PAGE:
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Wednesday, 11 November 1998
Page: 184


Mr LLOYD (7:48 PM) —Mr Speaker, I would like to take this opportunity to congratulate you on your appointment. I am sure that you will show great authority and fairness in your role as Speaker. I would also like to make mention of this special Remembrance Day, which is the 80th anniversary of the end of World War I. It is a very special day, not only for veterans of all wars but for everyone in the Australian community. I was very pleased to see the number of people, particularly young people, who took part in Remembrance Day ceremonies today or who just paused for a minute at 11 a.m. to remember those veterans, because without the sacrifices that veterans have made in all wars in Australia this parliament may not be in existence. The freedom that we have may not be part of Australian history now, and I certainly may not have had the opportunity to be elected as the member for Robertson.

It is a great thrill, a great honour and a very humbling experience to be re-elected as a member of this great parliament. There is a lot of excitement when you are first elected to this House, and a lot of bewilderment in some ways. To be re-elected by the people of your community, who are saying that they believe in the job that you are doing, and to be part of a government that they believe is doing the right thing for this country is a very humbling experience. For my part, it has reinforced my determination to do what I can to highlight the needs and concerns of my electorate of Robertson on the Central Coast of New South Wales. I believe it is one of the lucky areas of Australia. It is one of the areas that is growing rapidly, that has increasing exports and decreasing unemployment, and that can benefit very much from the government's policies in the next three years. So it has reinforced my determination to continue that work in Robertson.

Another thing that I want to raise tonight is my concern about the delays of the New South Wales state government in implementing the electronic signage on the F3, which is the major freeway running from northern Sydney through my electorate to Newcastle. In the 1997-98 budget the federal government allocated $1.5 million, with a further $3.5 million to be earmarked in the forward estimates for the establishment of state-of-the-art electronic signage systems. The state government are matching that funding, but to date they have not proceeded as quickly as I would have liked with the implementation of those electronic signage systems, which will warn drivers, save lives and help decrease delays on the freeway by enabling drivers to take alternative routes or to be warned of stoppages.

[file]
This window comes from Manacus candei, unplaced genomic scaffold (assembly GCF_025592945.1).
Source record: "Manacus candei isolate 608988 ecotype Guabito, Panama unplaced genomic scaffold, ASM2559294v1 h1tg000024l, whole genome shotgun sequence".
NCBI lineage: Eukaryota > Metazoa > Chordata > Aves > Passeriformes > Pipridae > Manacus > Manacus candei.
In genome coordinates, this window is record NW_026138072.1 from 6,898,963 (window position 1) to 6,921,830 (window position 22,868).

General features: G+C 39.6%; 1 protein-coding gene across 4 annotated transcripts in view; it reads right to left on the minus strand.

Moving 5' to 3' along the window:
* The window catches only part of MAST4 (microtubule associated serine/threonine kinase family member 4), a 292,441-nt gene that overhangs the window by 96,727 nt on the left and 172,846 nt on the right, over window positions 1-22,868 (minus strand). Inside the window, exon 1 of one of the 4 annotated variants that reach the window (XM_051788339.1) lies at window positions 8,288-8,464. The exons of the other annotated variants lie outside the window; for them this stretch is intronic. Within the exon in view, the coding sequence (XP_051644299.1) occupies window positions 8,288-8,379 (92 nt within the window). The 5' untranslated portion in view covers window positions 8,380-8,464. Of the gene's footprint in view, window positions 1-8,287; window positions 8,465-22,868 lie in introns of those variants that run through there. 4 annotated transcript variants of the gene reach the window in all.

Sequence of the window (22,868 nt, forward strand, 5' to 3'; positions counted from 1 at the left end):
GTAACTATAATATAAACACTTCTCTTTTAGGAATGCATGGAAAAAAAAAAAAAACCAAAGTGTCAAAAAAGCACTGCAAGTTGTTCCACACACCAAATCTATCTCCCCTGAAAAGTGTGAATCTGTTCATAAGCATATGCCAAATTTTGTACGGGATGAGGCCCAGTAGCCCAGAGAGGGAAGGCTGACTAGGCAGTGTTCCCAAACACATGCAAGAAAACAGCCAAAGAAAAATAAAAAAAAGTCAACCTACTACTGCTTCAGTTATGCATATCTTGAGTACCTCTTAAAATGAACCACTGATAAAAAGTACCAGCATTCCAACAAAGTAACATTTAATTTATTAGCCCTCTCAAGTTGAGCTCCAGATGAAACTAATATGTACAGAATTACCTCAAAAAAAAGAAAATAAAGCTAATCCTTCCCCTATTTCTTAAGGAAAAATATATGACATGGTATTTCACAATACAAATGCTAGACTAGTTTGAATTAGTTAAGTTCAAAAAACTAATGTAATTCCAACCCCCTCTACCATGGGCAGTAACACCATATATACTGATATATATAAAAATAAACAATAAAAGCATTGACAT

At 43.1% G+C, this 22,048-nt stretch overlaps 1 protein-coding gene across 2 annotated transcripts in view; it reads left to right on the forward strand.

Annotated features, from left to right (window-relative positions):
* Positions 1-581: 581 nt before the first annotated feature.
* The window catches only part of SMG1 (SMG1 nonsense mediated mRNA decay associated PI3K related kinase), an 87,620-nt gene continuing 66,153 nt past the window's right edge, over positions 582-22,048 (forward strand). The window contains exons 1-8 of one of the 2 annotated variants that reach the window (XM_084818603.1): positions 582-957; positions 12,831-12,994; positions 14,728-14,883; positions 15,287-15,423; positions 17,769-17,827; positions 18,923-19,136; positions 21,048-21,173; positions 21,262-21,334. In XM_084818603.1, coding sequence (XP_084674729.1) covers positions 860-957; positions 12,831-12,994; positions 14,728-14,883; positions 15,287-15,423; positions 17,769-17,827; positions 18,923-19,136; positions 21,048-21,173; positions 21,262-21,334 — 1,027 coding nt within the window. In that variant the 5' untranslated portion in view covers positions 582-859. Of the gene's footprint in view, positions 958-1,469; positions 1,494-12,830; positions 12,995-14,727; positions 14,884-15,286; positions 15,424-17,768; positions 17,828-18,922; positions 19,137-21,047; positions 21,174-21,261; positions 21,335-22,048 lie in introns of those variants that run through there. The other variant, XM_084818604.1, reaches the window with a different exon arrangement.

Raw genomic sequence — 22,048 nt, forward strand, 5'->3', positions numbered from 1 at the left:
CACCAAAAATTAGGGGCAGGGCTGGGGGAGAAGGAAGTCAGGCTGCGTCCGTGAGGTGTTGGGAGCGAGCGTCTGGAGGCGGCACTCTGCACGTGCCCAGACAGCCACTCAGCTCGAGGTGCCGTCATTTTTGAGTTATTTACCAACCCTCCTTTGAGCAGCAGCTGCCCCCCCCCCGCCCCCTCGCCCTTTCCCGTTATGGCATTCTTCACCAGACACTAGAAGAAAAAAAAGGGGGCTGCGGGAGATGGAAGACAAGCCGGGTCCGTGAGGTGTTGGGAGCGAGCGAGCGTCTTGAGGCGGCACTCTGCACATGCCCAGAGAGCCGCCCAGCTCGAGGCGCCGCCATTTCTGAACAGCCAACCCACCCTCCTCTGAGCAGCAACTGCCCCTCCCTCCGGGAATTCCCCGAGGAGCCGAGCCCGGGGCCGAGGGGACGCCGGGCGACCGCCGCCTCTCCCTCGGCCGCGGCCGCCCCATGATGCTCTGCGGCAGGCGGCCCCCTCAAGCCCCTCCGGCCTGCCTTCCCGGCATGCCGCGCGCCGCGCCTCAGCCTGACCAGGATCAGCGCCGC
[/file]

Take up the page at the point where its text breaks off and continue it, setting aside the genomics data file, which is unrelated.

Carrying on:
Even the member for The Entrance, Grant McBride, the parliamentary secretary, admitted that my complaints were justified and that the RTA had not moved quickly enough to get the project started. He now says that they are moving swiftly to implement the project. I do not believe it is a coincidence that nothing happened prior to the federal election. They have had over 12 months to start moving on this system, which is drastically needed. Not one thing seems to have been done prior to the federal election. Immediately after the federal election there seems to have been some rapid action. I do not believe it is a coincidence that there happens to be a New South Wales state election coming up next March. I am quite concerned that the state Labor government seems to have been dragging the chain on implementing this.

I will be pleased to see, no matter what the delays have been, that this system is implemented as quickly as possible because the F3 freeway is one of the most heavily trafficked roads anywhere in Australia. Much of my electorate commutes to Sydney daily for work and it has now got to the stage where there are extensive delays, particularly on a Friday evening with the commuter traffic coupled with the weekend exodus from Sydney causing delays which, in turn, cause minor nose-to-tail accidents that then cause very long delays. With the implementation of this electronic signage system, many of those minor accidents could be avoided by warning drivers that delays are ahead and also giving them the opportunity to take the old Pacific Highway—the road that I helped open back in 1995. (Time expired)